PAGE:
3. Bitcointalk Signature Bounties
This is a popular bounty for many ICOs. It is open to participants of the Bitcointalk forum. The ICO releases a signature with a code embedded in it. The ranking of the participants who post this signature determines the number of stakes they get. For most bounty programs, only people on Bitcointalk who are Jr. Members and above can participate.
· Post-ICO Bounty Programs
At this point, the ICO has been completed and funds have been raised. Now, it’s all about making improvements to the cryptocurrency projects based on community suggestions. Post-ICO bounty programs are aimed at improving feedback from the project community. Some of the common types of Post-ICO bounty programs are as follows:
1. Translation Campaign Bounties
This involves translating all documents pertaining to the cryptocurrency project as well as moderating different forum groups. It is the perfect bounty program for native speakers of languages like Japanese, French, Spanish, Dutch, and German etc. The common translation activities include cryptocurrency website, white paper and the Bitcointalk ANN thread.
2. Bug Reporting Bounties
Apart from being an effective bounty campaign activity, bug reporting also helps the developers. A good bug report clearly and concisely identifies issues with the cryptocurrency software or platform.
It is important to note that there isn’t a hard and fast rule as concerns the activities for Pre-ICO and Post-ICO campaigns. Cryptocurrency ICOs can decide to use any of the aforementioned activities in either Pre or Post-ICO bounty programs.
It is common for a cryptocurrency start-up to set aside a percentage of the total coin supply for the bounty program. Information regarding this amount can usually be found on their website, white paper or Bitcointalk ANN thread.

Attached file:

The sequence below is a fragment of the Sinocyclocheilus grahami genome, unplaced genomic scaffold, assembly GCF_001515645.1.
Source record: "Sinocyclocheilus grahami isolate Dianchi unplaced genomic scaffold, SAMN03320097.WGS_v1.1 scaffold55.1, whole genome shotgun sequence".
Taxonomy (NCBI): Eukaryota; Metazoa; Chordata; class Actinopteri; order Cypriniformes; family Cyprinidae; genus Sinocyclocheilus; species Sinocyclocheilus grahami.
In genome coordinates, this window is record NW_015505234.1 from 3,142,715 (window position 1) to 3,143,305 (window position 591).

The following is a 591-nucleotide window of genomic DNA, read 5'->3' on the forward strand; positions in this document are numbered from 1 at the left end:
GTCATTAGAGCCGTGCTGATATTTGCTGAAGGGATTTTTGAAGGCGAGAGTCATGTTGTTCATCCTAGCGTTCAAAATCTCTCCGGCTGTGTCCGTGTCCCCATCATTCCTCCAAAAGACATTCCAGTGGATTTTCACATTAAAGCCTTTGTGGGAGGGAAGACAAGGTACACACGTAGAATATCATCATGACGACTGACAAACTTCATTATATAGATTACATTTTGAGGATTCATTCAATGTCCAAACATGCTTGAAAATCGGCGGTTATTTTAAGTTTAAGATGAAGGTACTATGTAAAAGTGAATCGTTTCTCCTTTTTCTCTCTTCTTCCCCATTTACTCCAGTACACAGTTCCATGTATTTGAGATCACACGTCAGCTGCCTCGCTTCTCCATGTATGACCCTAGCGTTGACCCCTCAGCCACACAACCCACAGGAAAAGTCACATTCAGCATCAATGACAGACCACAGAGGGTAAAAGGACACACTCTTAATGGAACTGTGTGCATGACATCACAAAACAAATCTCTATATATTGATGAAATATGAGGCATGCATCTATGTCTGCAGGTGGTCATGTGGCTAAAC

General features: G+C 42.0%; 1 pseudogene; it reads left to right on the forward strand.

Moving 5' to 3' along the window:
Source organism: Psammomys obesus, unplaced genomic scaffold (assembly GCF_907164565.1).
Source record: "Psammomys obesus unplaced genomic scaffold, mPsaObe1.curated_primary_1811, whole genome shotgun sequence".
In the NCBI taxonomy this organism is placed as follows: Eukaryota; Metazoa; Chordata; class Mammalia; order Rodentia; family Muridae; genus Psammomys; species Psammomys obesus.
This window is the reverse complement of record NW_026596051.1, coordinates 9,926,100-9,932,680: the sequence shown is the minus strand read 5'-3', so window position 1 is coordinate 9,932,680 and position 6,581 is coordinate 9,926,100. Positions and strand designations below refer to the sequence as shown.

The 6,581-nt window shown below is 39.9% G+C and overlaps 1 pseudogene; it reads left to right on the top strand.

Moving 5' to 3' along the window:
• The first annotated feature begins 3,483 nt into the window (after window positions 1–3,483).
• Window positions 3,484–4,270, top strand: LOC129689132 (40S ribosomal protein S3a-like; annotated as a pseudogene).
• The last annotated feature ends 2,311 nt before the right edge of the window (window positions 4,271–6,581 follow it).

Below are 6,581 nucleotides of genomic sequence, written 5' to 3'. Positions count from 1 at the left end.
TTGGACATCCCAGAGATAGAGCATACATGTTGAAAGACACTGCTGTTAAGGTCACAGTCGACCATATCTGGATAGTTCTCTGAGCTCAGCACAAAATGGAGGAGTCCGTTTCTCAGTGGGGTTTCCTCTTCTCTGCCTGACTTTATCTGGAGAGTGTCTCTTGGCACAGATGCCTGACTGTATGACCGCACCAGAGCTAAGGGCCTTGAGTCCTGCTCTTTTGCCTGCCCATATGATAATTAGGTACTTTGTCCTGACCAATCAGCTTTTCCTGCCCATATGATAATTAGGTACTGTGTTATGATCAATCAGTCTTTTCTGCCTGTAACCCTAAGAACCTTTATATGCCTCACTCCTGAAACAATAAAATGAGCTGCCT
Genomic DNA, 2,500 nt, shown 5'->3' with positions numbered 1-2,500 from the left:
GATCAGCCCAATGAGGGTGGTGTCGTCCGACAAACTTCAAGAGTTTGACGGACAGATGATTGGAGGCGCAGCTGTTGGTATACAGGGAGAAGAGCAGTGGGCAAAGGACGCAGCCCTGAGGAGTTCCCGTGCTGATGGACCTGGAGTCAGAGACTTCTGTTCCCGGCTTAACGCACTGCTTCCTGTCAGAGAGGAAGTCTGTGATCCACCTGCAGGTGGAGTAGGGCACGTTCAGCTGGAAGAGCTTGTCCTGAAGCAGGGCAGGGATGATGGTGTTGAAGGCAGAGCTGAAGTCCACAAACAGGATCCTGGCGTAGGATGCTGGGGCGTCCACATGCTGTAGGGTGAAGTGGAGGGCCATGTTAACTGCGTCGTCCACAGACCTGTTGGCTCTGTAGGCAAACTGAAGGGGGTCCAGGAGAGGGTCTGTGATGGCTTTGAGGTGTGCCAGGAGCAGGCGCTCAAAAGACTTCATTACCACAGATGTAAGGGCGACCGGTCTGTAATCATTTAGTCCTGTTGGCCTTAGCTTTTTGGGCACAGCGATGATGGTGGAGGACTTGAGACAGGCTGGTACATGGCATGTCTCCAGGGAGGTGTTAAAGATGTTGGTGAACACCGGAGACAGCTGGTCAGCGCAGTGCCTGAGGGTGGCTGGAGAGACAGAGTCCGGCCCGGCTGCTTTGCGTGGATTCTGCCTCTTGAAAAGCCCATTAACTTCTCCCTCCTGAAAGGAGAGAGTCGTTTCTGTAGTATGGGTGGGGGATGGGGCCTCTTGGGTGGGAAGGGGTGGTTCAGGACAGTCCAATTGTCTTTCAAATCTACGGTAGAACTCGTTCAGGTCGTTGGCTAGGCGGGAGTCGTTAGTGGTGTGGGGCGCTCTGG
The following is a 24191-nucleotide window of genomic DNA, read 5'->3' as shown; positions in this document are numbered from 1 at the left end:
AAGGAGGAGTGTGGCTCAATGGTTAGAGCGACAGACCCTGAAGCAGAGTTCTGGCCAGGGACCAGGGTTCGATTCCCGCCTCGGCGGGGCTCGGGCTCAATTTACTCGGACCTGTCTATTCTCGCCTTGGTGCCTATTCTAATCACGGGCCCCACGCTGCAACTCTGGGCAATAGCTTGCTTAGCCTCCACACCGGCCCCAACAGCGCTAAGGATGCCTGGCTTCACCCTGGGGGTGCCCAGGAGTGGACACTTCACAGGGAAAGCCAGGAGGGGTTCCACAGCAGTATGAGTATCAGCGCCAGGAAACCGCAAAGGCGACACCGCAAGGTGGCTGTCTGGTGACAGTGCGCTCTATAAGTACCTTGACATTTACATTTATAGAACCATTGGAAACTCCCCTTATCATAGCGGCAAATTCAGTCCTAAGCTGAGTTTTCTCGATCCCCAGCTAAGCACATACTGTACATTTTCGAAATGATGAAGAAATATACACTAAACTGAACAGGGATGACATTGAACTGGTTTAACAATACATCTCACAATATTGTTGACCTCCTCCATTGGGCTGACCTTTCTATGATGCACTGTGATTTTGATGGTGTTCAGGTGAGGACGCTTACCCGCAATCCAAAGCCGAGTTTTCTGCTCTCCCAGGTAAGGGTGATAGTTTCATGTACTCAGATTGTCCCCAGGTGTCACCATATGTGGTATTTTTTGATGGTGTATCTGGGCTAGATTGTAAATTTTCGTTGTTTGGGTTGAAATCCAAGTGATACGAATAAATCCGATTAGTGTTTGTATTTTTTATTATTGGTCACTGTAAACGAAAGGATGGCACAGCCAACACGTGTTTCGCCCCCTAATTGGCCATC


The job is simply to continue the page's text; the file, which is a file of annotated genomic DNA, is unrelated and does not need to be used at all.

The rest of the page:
How to Get Involved in ICO Bounties
ICO bounty programs are a great way to participate in the market and earn tokens. These tokens can even be exchanged for fiat money. Most of the activities aren’t really technical in nature as they rely on common internet activities and interactions. One of the best ways to get involved in bounty programs is via the Bitcointalk and Cryptocointalk forums. Almost all ICO bounties are listed here.
The Future of Bounty Programs
As ICOs rose in popularity in 2017, so did bounty programs. The allure of getting free tokens for promotional activities was something that appealed to a lot of crypto hobbyists. However, bounty programs have come under scrutiny from some financial regulators like the United States SEC. The reason for this is that bounty programs essentially encourage people to participate in a commodity that has a financial risk.
The main point of the SEC’s scrutiny is based upon the Howey Test and how it applies to bounty programs. The fact that profits come from the efforts of a third-party promoter (in this case, the participant in the bounty), then the bounty campaign constitutes an investment contract transaction. This, therefore, means that almost all bounty-promoted tokens are in fact securities, and are therefore subject to the SEC’s securities regulations.
The SEC isn’t the only one towing this line, with financial regulators in the UK also coming to the same conclusion. With the regulatory framework in the crypto market becoming more clearly defined, the bounty program may become the focus of more government scrutiny.